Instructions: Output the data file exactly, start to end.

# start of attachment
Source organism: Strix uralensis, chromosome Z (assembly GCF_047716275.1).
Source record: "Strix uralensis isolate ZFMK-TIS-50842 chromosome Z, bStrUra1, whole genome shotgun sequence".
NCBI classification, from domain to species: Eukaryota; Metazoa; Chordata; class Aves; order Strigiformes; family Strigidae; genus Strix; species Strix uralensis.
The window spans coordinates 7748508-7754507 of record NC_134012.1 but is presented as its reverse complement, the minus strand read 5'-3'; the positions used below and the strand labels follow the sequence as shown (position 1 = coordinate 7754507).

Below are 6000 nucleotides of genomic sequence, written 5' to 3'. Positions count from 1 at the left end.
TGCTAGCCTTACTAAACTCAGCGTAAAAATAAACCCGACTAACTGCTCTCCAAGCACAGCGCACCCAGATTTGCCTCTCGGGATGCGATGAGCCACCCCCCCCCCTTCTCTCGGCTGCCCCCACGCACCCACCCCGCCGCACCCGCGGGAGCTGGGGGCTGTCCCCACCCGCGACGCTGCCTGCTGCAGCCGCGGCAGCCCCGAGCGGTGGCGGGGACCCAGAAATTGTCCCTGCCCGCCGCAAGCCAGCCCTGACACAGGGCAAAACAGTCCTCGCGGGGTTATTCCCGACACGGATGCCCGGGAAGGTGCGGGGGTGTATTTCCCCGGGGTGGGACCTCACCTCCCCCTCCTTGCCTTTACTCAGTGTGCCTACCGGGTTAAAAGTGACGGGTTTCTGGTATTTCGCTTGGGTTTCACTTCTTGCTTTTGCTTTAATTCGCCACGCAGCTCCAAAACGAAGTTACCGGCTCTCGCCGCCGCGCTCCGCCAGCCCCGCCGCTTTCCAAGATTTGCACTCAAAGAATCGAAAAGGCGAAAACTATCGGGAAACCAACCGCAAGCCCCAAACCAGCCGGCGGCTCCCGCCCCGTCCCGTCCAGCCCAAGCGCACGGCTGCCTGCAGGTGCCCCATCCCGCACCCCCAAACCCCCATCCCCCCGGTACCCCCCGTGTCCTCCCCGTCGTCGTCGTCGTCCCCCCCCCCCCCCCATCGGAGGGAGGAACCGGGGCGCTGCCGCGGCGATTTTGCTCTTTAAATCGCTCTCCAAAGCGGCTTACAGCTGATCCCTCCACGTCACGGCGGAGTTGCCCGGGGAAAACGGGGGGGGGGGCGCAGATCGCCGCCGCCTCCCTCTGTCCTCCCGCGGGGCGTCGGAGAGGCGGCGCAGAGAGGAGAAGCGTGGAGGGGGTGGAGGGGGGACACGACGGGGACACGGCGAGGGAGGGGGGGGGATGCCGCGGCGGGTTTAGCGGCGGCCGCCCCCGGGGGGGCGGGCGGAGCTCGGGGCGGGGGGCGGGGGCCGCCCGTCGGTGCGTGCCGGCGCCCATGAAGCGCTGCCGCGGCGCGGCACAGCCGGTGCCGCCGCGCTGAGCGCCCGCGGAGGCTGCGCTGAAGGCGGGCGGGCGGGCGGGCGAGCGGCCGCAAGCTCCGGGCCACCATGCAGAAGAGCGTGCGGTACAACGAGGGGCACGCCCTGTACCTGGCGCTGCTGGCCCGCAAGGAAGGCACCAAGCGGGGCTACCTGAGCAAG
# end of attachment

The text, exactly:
Source organism: Strix uralensis, chromosome Z (assembly GCF_047716275.1).
Source record: "Strix uralensis isolate ZFMK-TIS-50842 chromosome Z, bStrUra1, whole genome shotgun sequence".
NCBI classification, from domain to species: Eukaryota; Metazoa; Chordata; class Aves; order Strigiformes; family Strigidae; genus Strix; species Strix uralensis.
The window spans coordinates 7748508-7754507 of record NC_134012.1 but is presented as its reverse complement, the minus strand read 5'-3'; the positions used below and the strand labels follow the sequence as shown (position 1 = coordinate 7754507).

Below are 6000 nucleotides of genomic sequence, written 5' to 3'. Positions count from 1 at the left end.
TGCTAGCCTTACTAAACTCAGCGTAAAAATAAACCCGACTAACTGCTCTCCAAGCACAGCGCACCCAGATTTGCCTCTCGGGATGCGATGAGCCACCCCCCCCCCTTCTCTCGGCTGCCCCCACGCACCCACCCCGCCGCACCCGCGGGAGCTGGGGGCTGTCCCCACCCGCGACGCTGCCTGCTGCAGCCGCGGCAGCCCCGAGCGGTGGCGGGGACCCAGAAATTGTCCCTGCCCGCCGCAAGCCAGCCCTGACACAGGGCAAAACAGTCCTCGCGGGGTTATTCCCGACACGGATGCCCGGGAAGGTGCGGGGGTGTATTTCCCCGGGGTGGGACCTCACCTCCCCCTCCTTGCCTTTACTCAGTGTGCCTACCGGGTTAAAAGTGACGGGTTTCTGGTATTTCGCTTGGGTTTCACTTCTTGCTTTTGCTTTAATTCGCCACGCAGCTCCAAAACGAAGTTACCGGCTCTCGCCGCCGCGCTCCGCCAGCCCCGCCGCTTTCCAAGATTTGCACTCAAAGAATCGAAAAGGCGAAAACTATCGGGAAACCAACCGCAAGCCCCAAACCAGCCGGCGGCTCCCGCCCCGTCCCGTCCAGCCCAAGCGCACGGCTGCCTGCAGGTGCCCCATCCCGCACCCCCAAACCCCCATCCCCCCGGTACCCCCCGTGTCCTCCCCGTCGTCGTCGTCGTCCCCCCCCCCCCCCCATCGGAGGGAGGAACCGGGGCGCTGCCGCGGCGATTTTGCTCTTTAAATCGCTCTCCAAAGCGGCTTACAGCTGATCCCTCCACGTCACGGCGGAGTTGCCCGGGGAAAACGGGGGGGGGGGCGCAGATCGCCGCCGCCTCCCTCTGTCCTCCCGCGGGGCGTCGGAGAGGCGGCGCAGAGAGGAGAAGCGTGGAGGGGGTGGAGGGGGGACACGACGGGGACACGGCGAGGGAGGGGGGGGGATGCCGCGGCGGGTTTAGCGGCGGCCGCCCCCGGGGGGGCGGGCGGAGCTCGGGGCGGGGGGCGGGGGCCGCCCGTCGGTGCGTGCCGGCGCCCATGAAGCGCTGCCGCGGCGCGGCACAGCCGGTGCCGCCGCGCTGAGCGCCCGCGGAGGCTGCGCTGAAGGCGGGCGGGCGGGCGGGCGAGCGGCCGCAAGCTCCGGGCCACCATGCAGAAGAGCGTGCGGTACAACGAGGGGCACGCCCTGTACCTGGCGCTGCTGGCCCGCAAGGAAGGCACCAAGCGGGGCTACCTGAGCAAG